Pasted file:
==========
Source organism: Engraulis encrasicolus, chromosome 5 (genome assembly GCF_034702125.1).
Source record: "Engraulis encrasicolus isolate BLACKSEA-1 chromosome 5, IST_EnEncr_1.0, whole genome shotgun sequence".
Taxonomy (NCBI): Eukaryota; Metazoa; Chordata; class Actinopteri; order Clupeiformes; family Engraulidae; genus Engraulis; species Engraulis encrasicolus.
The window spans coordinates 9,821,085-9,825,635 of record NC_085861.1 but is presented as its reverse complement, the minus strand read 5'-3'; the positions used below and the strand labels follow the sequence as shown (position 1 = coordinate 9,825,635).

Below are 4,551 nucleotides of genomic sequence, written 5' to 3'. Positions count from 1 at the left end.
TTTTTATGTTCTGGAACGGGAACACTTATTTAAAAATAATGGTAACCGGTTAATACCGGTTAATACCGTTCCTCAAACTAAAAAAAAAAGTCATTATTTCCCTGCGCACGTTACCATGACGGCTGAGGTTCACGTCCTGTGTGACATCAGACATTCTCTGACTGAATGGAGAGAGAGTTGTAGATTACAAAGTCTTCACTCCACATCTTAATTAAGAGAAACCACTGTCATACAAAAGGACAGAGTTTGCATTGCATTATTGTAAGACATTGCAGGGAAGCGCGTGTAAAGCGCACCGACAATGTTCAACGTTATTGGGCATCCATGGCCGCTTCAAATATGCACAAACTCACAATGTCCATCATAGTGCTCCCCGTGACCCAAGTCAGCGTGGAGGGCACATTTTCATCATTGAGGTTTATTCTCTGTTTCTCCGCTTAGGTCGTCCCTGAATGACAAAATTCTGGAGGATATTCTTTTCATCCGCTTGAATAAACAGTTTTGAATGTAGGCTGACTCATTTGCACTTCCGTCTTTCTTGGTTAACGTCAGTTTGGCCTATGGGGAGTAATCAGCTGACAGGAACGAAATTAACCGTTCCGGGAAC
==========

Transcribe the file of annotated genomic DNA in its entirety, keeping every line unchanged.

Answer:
Source organism: Engraulis encrasicolus, chromosome 5 (genome assembly GCF_034702125.1).
Source record: "Engraulis encrasicolus isolate BLACKSEA-1 chromosome 5, IST_EnEncr_1.0, whole genome shotgun sequence".
Taxonomy (NCBI): Eukaryota; Metazoa; Chordata; class Actinopteri; order Clupeiformes; family Engraulidae; genus Engraulis; species Engraulis encrasicolus.
The window spans coordinates 9,821,085-9,825,635 of record NC_085861.1 but is presented as its reverse complement, the minus strand read 5'-3'; the positions used below and the strand labels follow the sequence as shown (position 1 = coordinate 9,825,635).

Below are 4,551 nucleotides of genomic sequence, written 5' to 3'. Positions count from 1 at the left end.
TTTTTATGTTCTGGAACGGGAACACTTATTTAAAAATAATGGTAACCGGTTAATACCGGTTAATACCGTTCCTCAAACTAAAAAAAAAAGTCATTATTTCCCTGCGCACGTTACCATGACGGCTGAGGTTCACGTCCTGTGTGACATCAGACATTCTCTGACTGAATGGAGAGAGAGTTGTAGATTACAAAGTCTTCACTCCACATCTTAATTAAGAGAAACCACTGTCATACAAAAGGACAGAGTTTGCATTGCATTATTGTAAGACATTGCAGGGAAGCGCGTGTAAAGCGCACCGACAATGTTCAACGTTATTGGGCATCCATGGCCGCTTCAAATATGCACAAACTCACAATGTCCATCATAGTGCTCCCCGTGACCCAAGTCAGCGTGGAGGGCACATTTTCATCATTGAGGTTTATTCTCTGTTTCTCCGCTTAGGTCGTCCCTGAATGACAAAATTCTGGAGGATATTCTTTTCATCCGCTTGAATAAACAGTTTTGAATGTAGGCTGACTCATTTGCACTTCCGTCTTTCTTGGTTAACGTCAGTTTGGCCTATGGGGAGTAATCAGCTGACAGGAACGAAATTAACCGTTCCGGGAAC